FIGS. 6-8 illustrates the mechanism by which the plug 20 is retained in the housing 18. The housing is provided with a lateral projection 46 and the two latches 22 described earlier. The plug 20 is provided with a complimentary lateral projection 48 and has corners which are adapted to be engaged by the housing latches 22. To seat the plug 20 in the housing 18, the plug is tilted to engage the two projections 46 and 48, and then rotated toward the vertical until the latches 22 engage the corners of the plug 20. The relative distances of the projections 46 and 48 from the circuit board 16 and the end of the plug 20, respectively, are chosen so that a downward force urging the conductors 36 toward the circuit board 16 is present when the plug 20 is latched in the housing 18. It will be seen that the optional ground bus 32 is likewise forced into contact with the circuit board 16.
FIGS. 9-12 illustrate an alternate embodiment of a plug 50 wherein the conductors are cut off and their ends used for direct connection to the circuit board 16 without bending. A cable 52 is inserted between two clamshell halves 54 and 56 which are connected by fasteners, snap latches or adhesive. As best seen in FIG. 10, the shell halves 54 and 56 produce a well 58 in which the cable 52 end is located. The cable 52 is positioned so that its end protrudes slightly beyond the end of the plug 50. The well 58 and the clamshell halves 54 and 56 are filled with an encapsulating agent 60 such as epoxy, and then the end is ground and polished to produce a surface having the ends of the conductors exposed in a matrix of epoxy. Note in FIG. 1 that an optional sheet of so-called "z-axis" conductive elastomer 62 may be positioned between the circuit board 16 and the conductors 36. This material conducts electricity only in the direction normal to its major surfaces, and is compliant to seal and intimately engage the conductors 36 of the cable 12. This material would be useful with either of the embodiments illustrated, but would be particularly useful in connection with the embodiment of FIGS. 9-12 since the ends of the conductors are embedded in encapsulating material and so would benefit from a material that could conform to the end surface of the plug 50. The z-axis elastomer 62 could be replaced by mechanical contact means such as planar spring members or other such devices commonly used in the electronics industry to correct nonplanarity concerns.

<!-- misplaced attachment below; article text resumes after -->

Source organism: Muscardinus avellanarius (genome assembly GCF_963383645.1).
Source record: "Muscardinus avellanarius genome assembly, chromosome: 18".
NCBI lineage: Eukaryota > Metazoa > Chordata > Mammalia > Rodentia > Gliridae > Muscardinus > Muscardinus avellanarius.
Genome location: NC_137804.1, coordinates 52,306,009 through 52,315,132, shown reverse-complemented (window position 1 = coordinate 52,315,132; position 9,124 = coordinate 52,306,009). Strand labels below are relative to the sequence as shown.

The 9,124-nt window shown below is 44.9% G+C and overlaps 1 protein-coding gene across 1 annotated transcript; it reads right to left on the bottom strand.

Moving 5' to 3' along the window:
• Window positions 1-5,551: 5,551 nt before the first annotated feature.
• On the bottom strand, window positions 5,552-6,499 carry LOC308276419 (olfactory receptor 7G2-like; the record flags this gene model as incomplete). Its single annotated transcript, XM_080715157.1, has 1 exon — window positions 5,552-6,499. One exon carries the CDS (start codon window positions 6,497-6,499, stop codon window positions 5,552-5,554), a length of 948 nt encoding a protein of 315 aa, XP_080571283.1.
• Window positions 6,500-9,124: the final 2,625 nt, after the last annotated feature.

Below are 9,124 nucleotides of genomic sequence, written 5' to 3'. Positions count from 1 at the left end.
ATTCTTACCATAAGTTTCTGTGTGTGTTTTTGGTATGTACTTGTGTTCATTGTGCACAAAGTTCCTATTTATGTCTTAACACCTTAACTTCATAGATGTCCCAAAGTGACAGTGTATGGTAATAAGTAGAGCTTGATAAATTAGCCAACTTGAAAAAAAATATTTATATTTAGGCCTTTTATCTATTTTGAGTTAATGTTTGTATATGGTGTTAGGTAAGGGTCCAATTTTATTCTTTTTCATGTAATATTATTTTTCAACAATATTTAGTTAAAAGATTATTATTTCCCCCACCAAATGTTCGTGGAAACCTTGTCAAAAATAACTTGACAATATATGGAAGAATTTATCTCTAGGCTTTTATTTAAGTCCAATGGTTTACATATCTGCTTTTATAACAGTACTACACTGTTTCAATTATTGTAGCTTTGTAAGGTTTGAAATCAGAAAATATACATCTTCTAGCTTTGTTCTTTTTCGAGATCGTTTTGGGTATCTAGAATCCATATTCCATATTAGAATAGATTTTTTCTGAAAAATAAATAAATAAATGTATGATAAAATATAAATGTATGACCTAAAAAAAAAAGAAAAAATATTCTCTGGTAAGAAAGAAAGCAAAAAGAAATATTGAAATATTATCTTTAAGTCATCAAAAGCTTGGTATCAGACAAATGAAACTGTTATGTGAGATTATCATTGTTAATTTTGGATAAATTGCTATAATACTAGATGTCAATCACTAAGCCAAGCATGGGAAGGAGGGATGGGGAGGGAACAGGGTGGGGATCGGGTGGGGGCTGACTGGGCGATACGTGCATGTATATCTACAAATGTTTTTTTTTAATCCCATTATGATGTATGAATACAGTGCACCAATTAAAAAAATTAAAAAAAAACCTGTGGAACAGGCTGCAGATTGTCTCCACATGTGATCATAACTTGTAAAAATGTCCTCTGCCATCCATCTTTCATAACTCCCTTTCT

Thus there has been described a connector which offers high density, high signal integrity and compactness in a single package. The connector should afford cable terminations of unequaled electrical performance. High densities of 0.5 mm or less should be obtainable. Because the connector does not require large bulky ground planes, latches or shields, the physical size may be kept small.
Although the invention has been described with respect to only two embodiments, many additions and modifications are possible. For example, the cable 52 of FIGS. 9-12 may include a metal shield 65 surrounding the cable, in which case the shield would be encapsulated and exposed like the conductors to contact a ground pad on the printed circuit board. In this manner, the cable can be shielded and its impedance controlled all the way to the cable's connection to the circuit board. Also, it will probably be preferable to plate the exposed conductors of either embodiment with a corrosion-resistant material such as nickel or gold.